Posts Tagged tips
Posted on January 23, 2014 with No Comments
Photo: An example of a good internship (where there is communication and feedback), and an example of a less-than-good internship (repetitive tasks that aren’t related to career goals)
At this time of year, many students are applying for summer internships at a variety of different companies and organizations. With so many internship postings out there, how can you find one that provides a quality experience?
Whether paid or unpaid, or if you’re earning academic credit or not, there are several qualities that characterize an effective internship:
- Your internship has direct relevance to your career interests and goals. It also provides opportunities for learning skills and knowledge that can transfer to other work environments.
- The internship takes place in a supervised environment. The intern has the opportunity to ask questions, as well as receive training and feedback.
- There is clear communication, and expectations for both the intern and the internship site are clear.
- Optimally, interns are given the opportunity to see the “big picture” of how the organization operates. This might happen through meetings, events, and resources provided by the internship supervisor.
In contrast, what makes for a less-than-good internship experience, and should you avoid?
- Repetitive, menial tasks that don’t relate to your career interests and goals. We hear jokes about interns whose sole tasks are to deliver coffee and make copies, but that obviously doesn’t create a valuable experience. As a side-note, we all end up making coffee and copies once in a while – but those shouldn’t be your main responsibilities.
- Commission-based work (that is, being paid based on sales). As an intern, you are new to the company and are just learning about the organization and how it works. It isn’t fair to put you in a position of pitching products that you don’t know much about, and it likely won’t connect to your career goals.
- Paying for an internship. In specific circumstances, it might make sense to pay for a comprehensive program (interning abroad is one example, when your money goes towards housing and travel), but be wary of any company that asks you to hand over money for the opportunity to intern.
A quick Google search can bring up a lot of information about former interns’ experiences, as well as more information about a specific company. Do your research before applying, especially if an opportunity sounds sketchy or too good to be true.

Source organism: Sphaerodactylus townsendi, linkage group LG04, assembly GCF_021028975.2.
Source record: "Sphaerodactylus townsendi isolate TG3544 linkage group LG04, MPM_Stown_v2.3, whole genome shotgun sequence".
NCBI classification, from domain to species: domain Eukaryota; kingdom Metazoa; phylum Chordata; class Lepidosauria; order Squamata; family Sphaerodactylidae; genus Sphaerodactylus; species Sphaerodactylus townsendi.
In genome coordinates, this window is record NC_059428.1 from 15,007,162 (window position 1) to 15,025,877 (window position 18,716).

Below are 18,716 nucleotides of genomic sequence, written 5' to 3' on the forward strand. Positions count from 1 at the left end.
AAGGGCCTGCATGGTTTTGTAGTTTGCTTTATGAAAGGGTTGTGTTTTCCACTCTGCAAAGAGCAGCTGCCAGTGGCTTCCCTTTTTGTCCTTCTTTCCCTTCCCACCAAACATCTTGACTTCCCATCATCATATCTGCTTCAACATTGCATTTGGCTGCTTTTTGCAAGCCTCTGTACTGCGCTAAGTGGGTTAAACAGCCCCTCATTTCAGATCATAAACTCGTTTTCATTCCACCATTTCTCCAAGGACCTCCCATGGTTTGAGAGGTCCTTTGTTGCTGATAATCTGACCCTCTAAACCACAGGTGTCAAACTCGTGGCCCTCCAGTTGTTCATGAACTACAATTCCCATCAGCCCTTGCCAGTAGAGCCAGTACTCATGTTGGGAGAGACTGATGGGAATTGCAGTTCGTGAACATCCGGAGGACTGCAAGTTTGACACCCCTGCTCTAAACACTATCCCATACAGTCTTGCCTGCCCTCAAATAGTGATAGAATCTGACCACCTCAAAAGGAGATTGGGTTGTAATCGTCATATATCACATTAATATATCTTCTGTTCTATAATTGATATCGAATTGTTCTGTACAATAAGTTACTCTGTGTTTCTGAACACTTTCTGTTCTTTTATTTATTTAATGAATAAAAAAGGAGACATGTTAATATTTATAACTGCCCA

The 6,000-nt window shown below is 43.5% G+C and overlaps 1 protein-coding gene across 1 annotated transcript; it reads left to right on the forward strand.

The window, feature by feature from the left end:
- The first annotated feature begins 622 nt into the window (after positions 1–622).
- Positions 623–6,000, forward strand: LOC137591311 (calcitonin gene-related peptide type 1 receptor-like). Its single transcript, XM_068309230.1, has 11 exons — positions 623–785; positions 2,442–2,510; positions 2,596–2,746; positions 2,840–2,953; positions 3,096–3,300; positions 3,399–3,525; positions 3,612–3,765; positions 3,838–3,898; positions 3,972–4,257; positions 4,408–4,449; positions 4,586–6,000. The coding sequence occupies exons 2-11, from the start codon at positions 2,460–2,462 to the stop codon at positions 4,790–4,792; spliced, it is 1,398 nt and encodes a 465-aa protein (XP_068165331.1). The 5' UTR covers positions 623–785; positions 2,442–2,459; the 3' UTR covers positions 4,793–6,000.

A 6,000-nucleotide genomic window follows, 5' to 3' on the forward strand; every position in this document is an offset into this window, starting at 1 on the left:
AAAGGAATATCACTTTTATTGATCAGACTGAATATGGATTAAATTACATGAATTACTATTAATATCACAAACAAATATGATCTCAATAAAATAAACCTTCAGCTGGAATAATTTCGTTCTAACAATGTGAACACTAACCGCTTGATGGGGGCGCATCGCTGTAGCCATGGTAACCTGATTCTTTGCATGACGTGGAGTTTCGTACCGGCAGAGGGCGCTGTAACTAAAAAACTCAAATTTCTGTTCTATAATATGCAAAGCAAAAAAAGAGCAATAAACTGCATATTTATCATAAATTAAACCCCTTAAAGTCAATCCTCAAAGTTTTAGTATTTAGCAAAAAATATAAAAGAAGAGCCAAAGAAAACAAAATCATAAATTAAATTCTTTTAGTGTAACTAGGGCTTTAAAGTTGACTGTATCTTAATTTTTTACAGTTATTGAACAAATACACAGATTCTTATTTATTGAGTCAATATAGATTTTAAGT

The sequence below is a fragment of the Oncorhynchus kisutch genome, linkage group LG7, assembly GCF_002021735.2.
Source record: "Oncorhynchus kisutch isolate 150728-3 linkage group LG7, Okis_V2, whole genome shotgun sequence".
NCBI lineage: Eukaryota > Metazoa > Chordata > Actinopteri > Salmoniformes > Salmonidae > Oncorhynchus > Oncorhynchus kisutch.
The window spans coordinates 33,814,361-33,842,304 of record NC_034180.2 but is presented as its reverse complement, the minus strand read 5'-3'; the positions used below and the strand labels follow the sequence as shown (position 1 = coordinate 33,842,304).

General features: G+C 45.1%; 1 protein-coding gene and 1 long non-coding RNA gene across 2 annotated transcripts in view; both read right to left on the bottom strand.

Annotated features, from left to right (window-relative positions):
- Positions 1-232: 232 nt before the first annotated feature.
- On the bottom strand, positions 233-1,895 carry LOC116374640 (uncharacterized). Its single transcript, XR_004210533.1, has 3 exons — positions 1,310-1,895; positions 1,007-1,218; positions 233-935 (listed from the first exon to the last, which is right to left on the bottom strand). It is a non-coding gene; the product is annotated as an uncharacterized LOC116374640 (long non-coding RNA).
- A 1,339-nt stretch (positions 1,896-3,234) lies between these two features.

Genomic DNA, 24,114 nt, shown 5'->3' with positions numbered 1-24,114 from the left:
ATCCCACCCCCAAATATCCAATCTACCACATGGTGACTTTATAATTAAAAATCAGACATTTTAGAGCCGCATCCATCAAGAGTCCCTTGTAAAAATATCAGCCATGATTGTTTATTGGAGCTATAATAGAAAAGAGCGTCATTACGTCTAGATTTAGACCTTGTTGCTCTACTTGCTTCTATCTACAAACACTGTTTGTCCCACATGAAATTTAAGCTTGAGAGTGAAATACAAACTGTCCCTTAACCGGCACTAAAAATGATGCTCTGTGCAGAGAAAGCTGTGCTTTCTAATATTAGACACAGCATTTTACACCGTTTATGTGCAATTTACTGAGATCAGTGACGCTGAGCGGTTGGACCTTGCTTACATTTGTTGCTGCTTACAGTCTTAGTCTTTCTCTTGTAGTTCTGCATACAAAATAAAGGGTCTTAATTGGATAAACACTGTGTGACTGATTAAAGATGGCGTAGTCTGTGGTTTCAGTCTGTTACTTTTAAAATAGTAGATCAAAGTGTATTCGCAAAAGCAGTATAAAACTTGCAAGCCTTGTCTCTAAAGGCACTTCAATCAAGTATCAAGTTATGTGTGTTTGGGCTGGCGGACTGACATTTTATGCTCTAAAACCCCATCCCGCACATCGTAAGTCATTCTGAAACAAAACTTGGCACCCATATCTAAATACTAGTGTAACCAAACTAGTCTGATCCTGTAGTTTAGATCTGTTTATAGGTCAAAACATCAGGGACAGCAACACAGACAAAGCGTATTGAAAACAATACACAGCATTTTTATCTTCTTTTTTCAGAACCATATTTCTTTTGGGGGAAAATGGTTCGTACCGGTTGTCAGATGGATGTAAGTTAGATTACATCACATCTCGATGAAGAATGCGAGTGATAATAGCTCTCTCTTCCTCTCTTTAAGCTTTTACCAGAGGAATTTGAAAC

Still looking for more resources? Come for the Internships 101 workshop, every Tuesday at 4:15 in the Career + Experience Hub, or stop by our Drop In Hours at the hub Hub, Monday – Thursday 1-4, or Friday 1-3pm.
Tags: advice, Career, career path, events, Experience, how to, internship search, Internships, photos, tips
Category: Career Exploration, Event, Helpful Resources, Internships, Uncategorized
Posted on January 8, 2014 with No Comments
Spring semester of my senior year – stressed out and exhausted, I was bogged down with papers, exams, projects, presentations, work and extracurricular commitments. On top of that, I hadn’t yet secured a job for after graduation. Everything was still up in the air and the next several months were filled with uncertainty.
In April, UVM Career Center and the Tower Society collaborated to host a panel and networking event featuring female business leaders. They were asked to share their wisdom and stories on their career path and professional growth. The advice they gave was invaluable and I found myself taking notes.
After the panel, I approached one of the presenters, a Senior Vice President with Human Resources at State Street. I thanked her for her time and shared my desire to work in Human Resources. Meeting her led me to several interviews and two weeks after graduation, I got the call and was offered a job at State Street Corporation!
Now, as a contract Recruiting Coordinator, my days consist of scheduling interviews, sending out offer letters, posting internal and external job openings, facilitating background investigation, and conducting new hire paperwork appointments.
Who knew attending the Women in Leadership Panel would land me a job at State Street? I certainly did not.
To all seniors who are currently in their job search process – keep your head up and don’t get discouraged! Attend networking events and career fairs when you get the chance, connect with those who work in companies you are interested in, make the extra effort to get to know and understand their business – who knows? You might be talking to your future employer. It happened to me.
~Michelle Leung, Class of 2013
Recruiting Coordinator at State Street Bank
Want to learn more? Join us with special guest The Intervale Center for the next Savvy Seniors Workshop: Finding Hidden Jobs Tuesday, January 21, 12-1pm at the Hub!
Tags: advice, alumni, boston, Career, events, how to, job search, Jobs, Networking, photos, Savvy Seniors, search, tips, your first job